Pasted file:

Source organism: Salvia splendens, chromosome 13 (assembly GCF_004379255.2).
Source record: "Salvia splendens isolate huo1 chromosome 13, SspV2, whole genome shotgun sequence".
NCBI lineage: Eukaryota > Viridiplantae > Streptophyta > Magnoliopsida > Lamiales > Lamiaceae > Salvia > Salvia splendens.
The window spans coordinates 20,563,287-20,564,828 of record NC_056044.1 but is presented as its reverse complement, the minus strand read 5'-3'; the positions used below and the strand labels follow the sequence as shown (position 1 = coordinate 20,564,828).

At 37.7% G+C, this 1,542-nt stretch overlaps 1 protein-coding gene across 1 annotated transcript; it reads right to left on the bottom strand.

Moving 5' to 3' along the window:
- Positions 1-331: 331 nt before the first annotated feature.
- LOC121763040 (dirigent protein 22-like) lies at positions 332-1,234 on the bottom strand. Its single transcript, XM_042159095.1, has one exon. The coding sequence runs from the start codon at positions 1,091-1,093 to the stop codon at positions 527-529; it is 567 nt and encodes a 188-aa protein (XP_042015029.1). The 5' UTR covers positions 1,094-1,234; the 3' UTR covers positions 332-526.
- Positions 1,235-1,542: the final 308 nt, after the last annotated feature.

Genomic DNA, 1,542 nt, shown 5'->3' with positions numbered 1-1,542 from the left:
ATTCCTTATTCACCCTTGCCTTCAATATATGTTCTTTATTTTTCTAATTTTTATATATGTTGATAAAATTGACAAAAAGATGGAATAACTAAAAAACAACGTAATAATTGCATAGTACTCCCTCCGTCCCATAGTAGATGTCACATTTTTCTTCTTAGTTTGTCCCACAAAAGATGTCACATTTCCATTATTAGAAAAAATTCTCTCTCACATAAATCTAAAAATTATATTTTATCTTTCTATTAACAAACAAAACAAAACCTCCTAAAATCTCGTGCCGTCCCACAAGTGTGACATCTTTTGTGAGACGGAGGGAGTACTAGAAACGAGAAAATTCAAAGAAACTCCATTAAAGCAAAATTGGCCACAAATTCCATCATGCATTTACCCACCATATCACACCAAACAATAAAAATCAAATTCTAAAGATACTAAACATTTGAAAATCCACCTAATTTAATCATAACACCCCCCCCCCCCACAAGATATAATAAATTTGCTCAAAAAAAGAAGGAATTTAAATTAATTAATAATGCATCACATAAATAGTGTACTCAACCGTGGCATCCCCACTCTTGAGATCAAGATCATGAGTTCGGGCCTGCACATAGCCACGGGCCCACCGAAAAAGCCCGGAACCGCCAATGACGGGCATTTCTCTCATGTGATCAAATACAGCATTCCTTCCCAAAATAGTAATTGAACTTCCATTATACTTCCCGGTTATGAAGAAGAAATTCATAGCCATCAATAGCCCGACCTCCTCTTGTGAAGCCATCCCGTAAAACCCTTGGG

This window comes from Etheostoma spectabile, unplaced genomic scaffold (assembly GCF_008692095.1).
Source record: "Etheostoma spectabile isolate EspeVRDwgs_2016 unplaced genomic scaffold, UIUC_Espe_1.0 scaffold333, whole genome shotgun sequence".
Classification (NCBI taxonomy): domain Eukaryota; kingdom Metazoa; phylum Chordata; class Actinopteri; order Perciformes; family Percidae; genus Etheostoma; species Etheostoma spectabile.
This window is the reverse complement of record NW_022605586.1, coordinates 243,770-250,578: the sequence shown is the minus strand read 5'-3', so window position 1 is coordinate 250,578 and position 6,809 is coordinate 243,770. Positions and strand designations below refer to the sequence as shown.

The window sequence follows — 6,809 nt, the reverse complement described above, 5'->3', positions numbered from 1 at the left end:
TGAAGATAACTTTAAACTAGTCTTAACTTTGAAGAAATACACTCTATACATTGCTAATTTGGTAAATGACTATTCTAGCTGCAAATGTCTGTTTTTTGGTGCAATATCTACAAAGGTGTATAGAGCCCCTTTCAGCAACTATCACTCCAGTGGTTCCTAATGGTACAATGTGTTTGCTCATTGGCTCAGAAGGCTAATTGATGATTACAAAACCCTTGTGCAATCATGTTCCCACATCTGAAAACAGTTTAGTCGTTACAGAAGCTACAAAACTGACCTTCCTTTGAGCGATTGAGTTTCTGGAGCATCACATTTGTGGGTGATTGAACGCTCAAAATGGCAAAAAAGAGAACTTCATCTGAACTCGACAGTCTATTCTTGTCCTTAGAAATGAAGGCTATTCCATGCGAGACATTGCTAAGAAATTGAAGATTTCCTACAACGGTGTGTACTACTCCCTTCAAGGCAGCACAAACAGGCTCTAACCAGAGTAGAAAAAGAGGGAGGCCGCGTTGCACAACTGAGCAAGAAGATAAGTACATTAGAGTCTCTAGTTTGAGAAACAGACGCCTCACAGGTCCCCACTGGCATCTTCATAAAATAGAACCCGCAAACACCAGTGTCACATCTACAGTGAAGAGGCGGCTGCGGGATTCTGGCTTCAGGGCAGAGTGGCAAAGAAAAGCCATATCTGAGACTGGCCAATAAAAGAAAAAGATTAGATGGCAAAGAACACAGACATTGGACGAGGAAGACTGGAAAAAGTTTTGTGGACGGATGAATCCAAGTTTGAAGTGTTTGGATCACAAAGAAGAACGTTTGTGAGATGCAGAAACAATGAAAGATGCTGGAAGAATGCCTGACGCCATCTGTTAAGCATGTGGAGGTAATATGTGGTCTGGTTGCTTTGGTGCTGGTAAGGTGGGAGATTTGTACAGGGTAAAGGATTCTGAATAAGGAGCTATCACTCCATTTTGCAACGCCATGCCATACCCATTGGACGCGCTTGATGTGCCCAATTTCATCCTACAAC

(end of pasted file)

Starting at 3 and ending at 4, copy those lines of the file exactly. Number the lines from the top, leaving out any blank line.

NCBI lineage: Eukaryota > Viridiplantae > Streptophyta > Magnoliopsida > Lamiales > Lamiaceae > Salvia > Salvia splendens.
The window spans coordinates 20,563,287-20,564,828 of record NC_056044.1 but is presented as its reverse complement, the minus strand read 5'-3'; the positions used below and the strand labels follow the sequence as shown (position 1 = coordinate 20,564,828).